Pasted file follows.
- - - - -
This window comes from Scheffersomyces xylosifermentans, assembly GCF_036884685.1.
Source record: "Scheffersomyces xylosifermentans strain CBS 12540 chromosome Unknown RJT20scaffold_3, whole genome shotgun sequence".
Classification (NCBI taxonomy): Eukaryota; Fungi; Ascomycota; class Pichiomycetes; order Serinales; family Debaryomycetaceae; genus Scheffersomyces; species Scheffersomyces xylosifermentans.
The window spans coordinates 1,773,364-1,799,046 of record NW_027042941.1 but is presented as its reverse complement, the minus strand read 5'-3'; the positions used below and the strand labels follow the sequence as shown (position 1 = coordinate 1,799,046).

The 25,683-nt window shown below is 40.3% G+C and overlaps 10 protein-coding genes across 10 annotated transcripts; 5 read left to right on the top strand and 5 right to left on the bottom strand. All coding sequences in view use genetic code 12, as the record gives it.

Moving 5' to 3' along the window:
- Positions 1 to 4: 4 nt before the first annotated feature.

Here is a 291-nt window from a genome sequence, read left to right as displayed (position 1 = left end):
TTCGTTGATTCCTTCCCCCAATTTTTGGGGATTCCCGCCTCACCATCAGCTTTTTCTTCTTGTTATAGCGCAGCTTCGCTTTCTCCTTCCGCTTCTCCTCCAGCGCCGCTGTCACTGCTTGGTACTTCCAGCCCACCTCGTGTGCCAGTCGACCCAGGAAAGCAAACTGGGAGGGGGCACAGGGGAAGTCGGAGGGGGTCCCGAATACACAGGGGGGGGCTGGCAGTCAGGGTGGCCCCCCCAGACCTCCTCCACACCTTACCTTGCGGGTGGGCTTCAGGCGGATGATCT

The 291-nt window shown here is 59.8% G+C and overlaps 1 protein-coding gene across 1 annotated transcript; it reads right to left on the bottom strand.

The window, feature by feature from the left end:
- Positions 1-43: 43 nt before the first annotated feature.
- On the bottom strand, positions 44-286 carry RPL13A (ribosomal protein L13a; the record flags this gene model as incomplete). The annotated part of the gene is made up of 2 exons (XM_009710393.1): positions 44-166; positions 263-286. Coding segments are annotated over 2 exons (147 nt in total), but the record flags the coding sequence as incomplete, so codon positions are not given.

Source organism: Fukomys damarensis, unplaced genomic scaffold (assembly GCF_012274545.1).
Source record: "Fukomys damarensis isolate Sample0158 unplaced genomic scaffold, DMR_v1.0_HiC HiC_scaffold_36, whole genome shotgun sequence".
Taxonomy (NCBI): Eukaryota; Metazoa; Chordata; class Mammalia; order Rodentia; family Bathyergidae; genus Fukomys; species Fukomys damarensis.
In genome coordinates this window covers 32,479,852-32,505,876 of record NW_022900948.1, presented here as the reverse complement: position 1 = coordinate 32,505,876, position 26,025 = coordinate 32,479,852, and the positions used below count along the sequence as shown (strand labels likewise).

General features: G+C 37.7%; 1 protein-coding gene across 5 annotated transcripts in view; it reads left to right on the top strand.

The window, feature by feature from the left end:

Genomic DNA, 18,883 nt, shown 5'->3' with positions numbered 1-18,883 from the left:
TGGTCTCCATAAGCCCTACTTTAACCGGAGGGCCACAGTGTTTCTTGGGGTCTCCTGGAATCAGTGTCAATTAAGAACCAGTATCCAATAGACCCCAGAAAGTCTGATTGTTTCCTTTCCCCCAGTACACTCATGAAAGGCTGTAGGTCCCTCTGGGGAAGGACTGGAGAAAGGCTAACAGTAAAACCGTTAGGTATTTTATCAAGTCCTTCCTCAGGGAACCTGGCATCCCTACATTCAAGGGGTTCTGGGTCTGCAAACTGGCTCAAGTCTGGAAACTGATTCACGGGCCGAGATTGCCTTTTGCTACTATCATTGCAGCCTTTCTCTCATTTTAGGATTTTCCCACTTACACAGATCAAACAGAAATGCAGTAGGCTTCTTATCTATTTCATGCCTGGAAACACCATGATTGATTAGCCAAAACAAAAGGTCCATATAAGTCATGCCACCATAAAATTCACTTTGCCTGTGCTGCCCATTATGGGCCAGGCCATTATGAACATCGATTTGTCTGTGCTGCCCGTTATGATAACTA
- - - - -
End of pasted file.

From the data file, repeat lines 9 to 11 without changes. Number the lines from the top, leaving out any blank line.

TTCGTTGATTCCTTCCCCCAATTTTTGGGGATTCCCGCCTCACCATCAGCTTTTTCTTCTTGTTATAGCGCAGCTTCGCTTTCTCCTTCCGCTTCTCCTCCAGCGCCGCTGTCACTGCTTGGTACTTCCAGCCCACCTCGTGTGCCAGTCGACCCAGGAAAGCAAACTGGGAGGGGGCACAGGGGAAGTCGGAGGGGGTCCCGAATACACAGGGGGGGGCTGGCAGTCAGGGTGGCCCCCCCAGACCTCCTCCACACCTTACCTTGCGGGTGGGCTTCAGGCGGATGATCT

The 291-nt window shown here is 59.8% G+C and overlaps 1 protein-coding gene across 1 annotated transcript; it reads right to left on the bottom strand.

The window, feature by feature from the left end: